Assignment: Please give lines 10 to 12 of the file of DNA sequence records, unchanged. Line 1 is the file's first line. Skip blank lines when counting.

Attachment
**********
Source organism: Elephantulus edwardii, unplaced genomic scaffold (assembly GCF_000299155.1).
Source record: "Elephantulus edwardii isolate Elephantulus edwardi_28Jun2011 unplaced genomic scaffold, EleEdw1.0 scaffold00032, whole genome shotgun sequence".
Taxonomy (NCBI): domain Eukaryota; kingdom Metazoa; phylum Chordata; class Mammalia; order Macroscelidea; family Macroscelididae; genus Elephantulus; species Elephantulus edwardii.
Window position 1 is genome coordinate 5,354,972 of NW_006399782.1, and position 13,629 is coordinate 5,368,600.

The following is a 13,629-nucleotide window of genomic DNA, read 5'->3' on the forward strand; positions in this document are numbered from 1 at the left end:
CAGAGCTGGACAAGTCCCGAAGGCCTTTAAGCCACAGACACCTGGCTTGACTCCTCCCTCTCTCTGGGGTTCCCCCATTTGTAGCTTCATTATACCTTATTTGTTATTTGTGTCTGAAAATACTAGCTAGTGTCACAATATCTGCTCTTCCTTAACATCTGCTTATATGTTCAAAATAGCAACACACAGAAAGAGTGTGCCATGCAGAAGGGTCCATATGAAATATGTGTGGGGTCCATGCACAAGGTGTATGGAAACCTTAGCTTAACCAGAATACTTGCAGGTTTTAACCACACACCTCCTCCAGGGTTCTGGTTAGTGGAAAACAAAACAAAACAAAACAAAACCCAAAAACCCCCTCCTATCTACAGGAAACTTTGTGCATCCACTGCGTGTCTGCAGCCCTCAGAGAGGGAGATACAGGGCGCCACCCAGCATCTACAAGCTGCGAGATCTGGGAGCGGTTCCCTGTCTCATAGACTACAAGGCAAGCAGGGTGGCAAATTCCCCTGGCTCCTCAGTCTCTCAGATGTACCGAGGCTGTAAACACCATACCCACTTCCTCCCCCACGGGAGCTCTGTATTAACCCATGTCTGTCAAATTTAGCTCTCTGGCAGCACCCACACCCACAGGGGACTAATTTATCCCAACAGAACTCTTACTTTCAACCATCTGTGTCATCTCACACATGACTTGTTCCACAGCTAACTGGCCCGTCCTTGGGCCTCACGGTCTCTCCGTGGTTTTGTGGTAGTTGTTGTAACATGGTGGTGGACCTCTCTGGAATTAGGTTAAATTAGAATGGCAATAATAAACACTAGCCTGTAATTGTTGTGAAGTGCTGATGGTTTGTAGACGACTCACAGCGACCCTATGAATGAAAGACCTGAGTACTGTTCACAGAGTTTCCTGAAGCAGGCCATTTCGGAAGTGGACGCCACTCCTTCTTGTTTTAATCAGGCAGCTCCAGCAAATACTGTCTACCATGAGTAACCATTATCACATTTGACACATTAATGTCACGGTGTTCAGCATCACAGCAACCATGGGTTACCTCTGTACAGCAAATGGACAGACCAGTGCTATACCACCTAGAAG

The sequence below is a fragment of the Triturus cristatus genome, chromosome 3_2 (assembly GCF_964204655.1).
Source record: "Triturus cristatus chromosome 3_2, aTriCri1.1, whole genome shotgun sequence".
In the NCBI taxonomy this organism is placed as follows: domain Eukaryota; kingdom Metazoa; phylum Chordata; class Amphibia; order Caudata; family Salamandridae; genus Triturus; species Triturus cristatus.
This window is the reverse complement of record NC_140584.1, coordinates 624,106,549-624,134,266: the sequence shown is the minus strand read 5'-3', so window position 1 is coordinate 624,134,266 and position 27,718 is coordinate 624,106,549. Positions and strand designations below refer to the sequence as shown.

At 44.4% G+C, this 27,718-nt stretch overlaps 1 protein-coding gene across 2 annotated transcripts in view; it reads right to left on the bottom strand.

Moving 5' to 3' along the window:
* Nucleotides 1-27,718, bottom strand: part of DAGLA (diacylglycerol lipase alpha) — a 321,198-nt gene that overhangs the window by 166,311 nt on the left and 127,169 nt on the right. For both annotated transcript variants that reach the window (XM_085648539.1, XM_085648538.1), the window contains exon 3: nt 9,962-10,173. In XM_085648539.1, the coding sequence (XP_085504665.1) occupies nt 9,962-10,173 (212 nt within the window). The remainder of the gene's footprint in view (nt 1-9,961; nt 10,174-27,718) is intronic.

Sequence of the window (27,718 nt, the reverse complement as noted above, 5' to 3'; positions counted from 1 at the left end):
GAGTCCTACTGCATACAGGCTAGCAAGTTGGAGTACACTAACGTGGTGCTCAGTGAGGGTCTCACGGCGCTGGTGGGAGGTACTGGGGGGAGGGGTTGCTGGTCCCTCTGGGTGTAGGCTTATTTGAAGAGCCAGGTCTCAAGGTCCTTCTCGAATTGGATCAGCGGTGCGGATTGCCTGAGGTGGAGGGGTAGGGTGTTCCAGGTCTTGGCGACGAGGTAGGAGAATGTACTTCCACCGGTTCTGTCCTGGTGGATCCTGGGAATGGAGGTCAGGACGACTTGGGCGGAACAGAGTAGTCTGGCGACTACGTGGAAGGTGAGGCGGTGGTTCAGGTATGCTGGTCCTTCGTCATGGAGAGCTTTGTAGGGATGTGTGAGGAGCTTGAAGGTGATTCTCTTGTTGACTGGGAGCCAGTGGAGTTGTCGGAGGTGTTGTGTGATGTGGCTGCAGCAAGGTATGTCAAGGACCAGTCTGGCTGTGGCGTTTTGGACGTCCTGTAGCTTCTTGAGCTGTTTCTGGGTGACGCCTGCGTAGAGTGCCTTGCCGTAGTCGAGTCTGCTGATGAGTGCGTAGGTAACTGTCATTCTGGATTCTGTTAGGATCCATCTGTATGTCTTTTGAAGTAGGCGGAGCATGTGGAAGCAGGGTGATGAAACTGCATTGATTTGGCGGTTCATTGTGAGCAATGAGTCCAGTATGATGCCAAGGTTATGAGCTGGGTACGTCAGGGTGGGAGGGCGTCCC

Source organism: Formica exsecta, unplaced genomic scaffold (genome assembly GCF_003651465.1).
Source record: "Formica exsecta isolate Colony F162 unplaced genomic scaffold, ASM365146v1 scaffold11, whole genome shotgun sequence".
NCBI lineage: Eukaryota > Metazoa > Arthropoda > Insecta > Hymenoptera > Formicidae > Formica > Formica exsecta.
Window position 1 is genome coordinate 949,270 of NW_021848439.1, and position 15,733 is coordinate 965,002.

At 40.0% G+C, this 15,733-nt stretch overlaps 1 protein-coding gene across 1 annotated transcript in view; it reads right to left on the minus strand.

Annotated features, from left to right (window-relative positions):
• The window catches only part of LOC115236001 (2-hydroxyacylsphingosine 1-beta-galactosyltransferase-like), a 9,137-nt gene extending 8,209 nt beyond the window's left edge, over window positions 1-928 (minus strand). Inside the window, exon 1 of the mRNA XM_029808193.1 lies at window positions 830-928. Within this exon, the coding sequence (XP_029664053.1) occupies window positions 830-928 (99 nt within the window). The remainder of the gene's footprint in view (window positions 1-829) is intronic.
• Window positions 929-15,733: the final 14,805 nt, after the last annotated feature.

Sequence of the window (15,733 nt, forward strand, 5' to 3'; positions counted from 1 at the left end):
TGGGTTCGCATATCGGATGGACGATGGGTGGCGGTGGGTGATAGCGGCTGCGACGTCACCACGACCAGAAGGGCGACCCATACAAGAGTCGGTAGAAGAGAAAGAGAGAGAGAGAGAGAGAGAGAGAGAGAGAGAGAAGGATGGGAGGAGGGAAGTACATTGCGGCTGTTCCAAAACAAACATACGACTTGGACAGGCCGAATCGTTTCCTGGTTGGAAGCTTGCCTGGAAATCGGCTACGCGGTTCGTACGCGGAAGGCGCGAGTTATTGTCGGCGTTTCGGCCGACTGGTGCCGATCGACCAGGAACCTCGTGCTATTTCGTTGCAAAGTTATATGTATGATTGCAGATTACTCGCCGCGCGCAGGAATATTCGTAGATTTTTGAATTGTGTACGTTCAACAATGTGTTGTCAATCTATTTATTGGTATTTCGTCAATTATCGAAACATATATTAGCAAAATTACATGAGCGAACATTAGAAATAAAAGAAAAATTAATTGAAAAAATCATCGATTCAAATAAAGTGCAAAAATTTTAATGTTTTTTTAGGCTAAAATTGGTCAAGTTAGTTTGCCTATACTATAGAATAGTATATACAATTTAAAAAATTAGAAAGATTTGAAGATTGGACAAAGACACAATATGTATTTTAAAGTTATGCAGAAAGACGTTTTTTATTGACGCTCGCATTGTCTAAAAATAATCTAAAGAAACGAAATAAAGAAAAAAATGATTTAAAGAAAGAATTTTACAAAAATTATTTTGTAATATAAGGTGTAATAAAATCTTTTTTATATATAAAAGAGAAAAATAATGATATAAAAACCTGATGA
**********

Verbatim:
This window is the reverse complement of record NC_140584.1, coordinates 624,106,549-624,134,266: the sequence shown is the minus strand read 5'-3', so window position 1 is coordinate 624,134,266 and position 27,718 is coordinate 624,106,549. Positions and strand designations below refer to the sequence as shown.

At 44.4% G+C, this 27,718-nt stretch overlaps 1 protein-coding gene across 2 annotated transcripts in view; it reads right to left on the bottom strand.

Moving 5' to 3' along the window: